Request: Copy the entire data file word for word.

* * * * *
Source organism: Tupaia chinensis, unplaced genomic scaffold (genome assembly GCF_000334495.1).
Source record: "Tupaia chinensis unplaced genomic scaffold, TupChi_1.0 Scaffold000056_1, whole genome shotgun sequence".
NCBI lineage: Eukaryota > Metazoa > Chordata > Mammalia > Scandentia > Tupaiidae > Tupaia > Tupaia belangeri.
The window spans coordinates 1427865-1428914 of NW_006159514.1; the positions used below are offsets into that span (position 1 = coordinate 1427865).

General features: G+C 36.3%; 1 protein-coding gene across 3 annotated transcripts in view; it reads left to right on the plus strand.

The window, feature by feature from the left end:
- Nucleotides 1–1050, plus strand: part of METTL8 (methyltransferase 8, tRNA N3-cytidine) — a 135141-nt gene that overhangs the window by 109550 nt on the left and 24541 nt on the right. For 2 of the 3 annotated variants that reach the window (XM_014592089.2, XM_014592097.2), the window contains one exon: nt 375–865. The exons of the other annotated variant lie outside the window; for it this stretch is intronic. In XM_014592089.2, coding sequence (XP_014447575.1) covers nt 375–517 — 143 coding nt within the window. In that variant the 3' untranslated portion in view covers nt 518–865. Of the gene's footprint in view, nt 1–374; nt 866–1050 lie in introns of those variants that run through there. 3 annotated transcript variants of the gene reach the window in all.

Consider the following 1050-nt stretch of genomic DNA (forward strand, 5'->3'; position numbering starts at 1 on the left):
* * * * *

Source organism: Tupaia chinensis, unplaced genomic scaffold (genome assembly GCF_000334495.1).
Source record: "Tupaia chinensis unplaced genomic scaffold, TupChi_1.0 Scaffold000056_1, whole genome shotgun sequence".
NCBI lineage: Eukaryota > Metazoa > Chordata > Mammalia > Scandentia > Tupaiidae > Tupaia > Tupaia belangeri.
The window spans coordinates 1427865-1428914 of NW_006159514.1; the positions used below are offsets into that span (position 1 = coordinate 1427865).

General features: G+C 36.3%; 1 protein-coding gene across 3 annotated transcripts in view; it reads left to right on the plus strand.

The window, feature by feature from the left end:
- Nucleotides 1–1050, plus strand: part of METTL8 (methyltransferase 8, tRNA N3-cytidine) — a 135141-nt gene that overhangs the window by 109550 nt on the left and 24541 nt on the right. For 2 of the 3 annotated variants that reach the window (XM_014592089.2, XM_014592097.2), the window contains one exon: nt 375–865. The exons of the other annotated variant lie outside the window; for it this stretch is intronic. In XM_014592089.2, coding sequence (XP_014447575.1) covers nt 375–517 — 143 coding nt within the window. In that variant the 3' untranslated portion in view covers nt 518–865. Of the gene's footprint in view, nt 1–374; nt 866–1050 lie in introns of those variants that run through there. 3 annotated transcript variants of the gene reach the window in all.

Consider the following 1050-nt stretch of genomic DNA (forward strand, 5'->3'; position numbering starts at 1 on the left):